Terence Blanchard is a man with a working quintet that comes out of the “straight-ahead” hard bop of Art Blakey’s Jazz Messengers but isn’t afraid to incorporate electronics, daring harmonics, or grooving permutations of tempo-shirting and complex structure. He is also a man who writes film scores and composes, who ventures beyond. In other words, he’s a model modern jazz player—not pigeonholed as “traditional” or “avant-garde” or “fusion” or any other one thing.
But that’s the challenge, of course. How can you be your one true self when you’re so many different things at once?
Magnetic gamely answers this question, standing in a sequence with a series of other fine Blanchard albums from recent years. Blanchard has wisely (and at some cost, no doubt) kept together a working quintet for something like a decade, and he has documented the group in various forms (often augmented by guests) on albums dating back to 2003’s Bounce (also on Blue Note), 2005’s Flow, 2007’s A Tale of God’s Will, and 2009’s Choices. It’s been a daring and varied stream of discs united by beautiful writing that has come from many different members of the ensemble.
This latest band features longtime associates and wonderful newer ones. Kendrick Scott has been brilliant and propulsive on drums for ten years with Blanchard, and he is essential on Magnetic. His tune “No Borders, Just Horizons” is a kaleidoscope of cross-rhythms with a deceptive melody—simple but woven in a complex structure. It’s a model piece of modern jazz, inspiring improvisations that push the rhythm section into a conversation with the soloist. On Blanchard’s “Central Focus”, Scott dances on every part of the kit, from the ride and snare down to his kick drum, with equal dexterity, so that what starts as a simple-sounding theme develops into vintage post-bop. Brice Winston’s “Time to Spare” moves so fluidly and brilliantly from one feeling or time to another that the comparison you can’t avoid is, of course, that Kendrick Scott sounds like Tony Williams—or his logical successor. Simply one of the best.
But the stand-out member of the regular quintet is probably pianist Fabian Almazan. On “Time to Spare”, it’s his solo that seems to equal the kind of thing that Herbie Hancock did with Miles Davis and Tony Williams in the 1960s or that Danilo Perez has been doing in the current Wayne Shorter Quartet. Almazan’s improvisations have an orchestral sweep or structure, so that he’s not merely spinning melodic lines with his right hand but actually sculpting whole ideas before your eyes. On his own “Pet Step Sitter’s Theme Song”, his accompaniments to other soloists have the integrity of solo statements, knotted as they are with interesting voicings and textures. On his own solo, he sets up a riveting contrast of different styles that jab and fly, spark and slickly take your breath away. As a composer, he is truly diverse in style and method. “Another Step” is a groove setting for Blanchard’s processed trumpet solo—a playground of textures and rhythms that pits Lionel Louke’s guitar and Scott’s drumming against keyboard landscapes. But “Comet” is essentially a piano solo orchestrated by some synthesized textures—a discursive and intelligent essay in music.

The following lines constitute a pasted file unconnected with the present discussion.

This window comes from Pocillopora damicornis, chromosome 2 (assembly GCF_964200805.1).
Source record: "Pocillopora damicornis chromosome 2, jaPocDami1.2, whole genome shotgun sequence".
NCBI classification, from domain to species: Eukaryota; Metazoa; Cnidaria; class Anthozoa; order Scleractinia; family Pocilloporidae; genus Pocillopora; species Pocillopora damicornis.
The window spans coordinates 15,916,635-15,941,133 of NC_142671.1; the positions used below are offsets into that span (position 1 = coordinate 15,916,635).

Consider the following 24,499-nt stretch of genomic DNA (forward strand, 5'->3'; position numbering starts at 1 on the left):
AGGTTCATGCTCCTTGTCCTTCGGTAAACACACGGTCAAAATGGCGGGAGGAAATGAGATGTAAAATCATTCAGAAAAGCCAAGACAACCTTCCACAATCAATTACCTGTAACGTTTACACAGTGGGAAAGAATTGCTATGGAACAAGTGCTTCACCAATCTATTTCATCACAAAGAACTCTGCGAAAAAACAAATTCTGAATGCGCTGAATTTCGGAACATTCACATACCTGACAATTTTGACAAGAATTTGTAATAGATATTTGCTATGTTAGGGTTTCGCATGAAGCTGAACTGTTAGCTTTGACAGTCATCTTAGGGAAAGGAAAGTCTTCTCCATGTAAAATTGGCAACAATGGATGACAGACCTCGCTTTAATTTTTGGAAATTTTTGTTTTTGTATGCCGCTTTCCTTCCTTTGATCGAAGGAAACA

The newest and youngest member of the band gets a lovely showing as well. Bassist Joshua Crumbly is just 21, a Julliard kid whose tender “Jacob’s Ladder” suggests maturity and lyricism. And the guests here are a treat. The dean of the acoustic bass, Ron Carter, plays on two tracks, including the piano-less “Don’t Run”, where Blanchard is paired in the front line with Ravi Coltrane’s soprano saxophone. The three of them have a good old romp across a stuttering semi-blues structure, creating a moment that feels quite a bit like the old one-off showdowns between friend rivals—think of Coltrane’s appearance on Rollins’ “Tenor Madness” from fifty-plus years ago.
Of course, there is Terence Blanchard himself. He is everywhere here, doing wonderful things in different forms. His tunes are daring, his playing is rife with invention, and he experiments with sounds and arrangements that go outside the “jazz quintet” norm. Yet he does all of this while still maintaining a band in the old Art Blakey style—developing and encouraging young talent in a way that furthers the art form.
I’m not a fan of every choice that Blanchard makes here, of every effect he puts on his horn, of how he arrays Louke’s unusual guitar sound in the ensemble, of how he makes the sound of the band more dense with some synthesized textures. But I’m passionate about the fact that Terence Blanchard is making records that take these risks—that he isn’t afraid to meld the Miles Davis Quintet of 1965 with ideas and sounds that are new and that originate in his own art.
Blanchard is moving jazz forward, which is the only direction it knows. Magnetic sounds like it has the right direction in mind.
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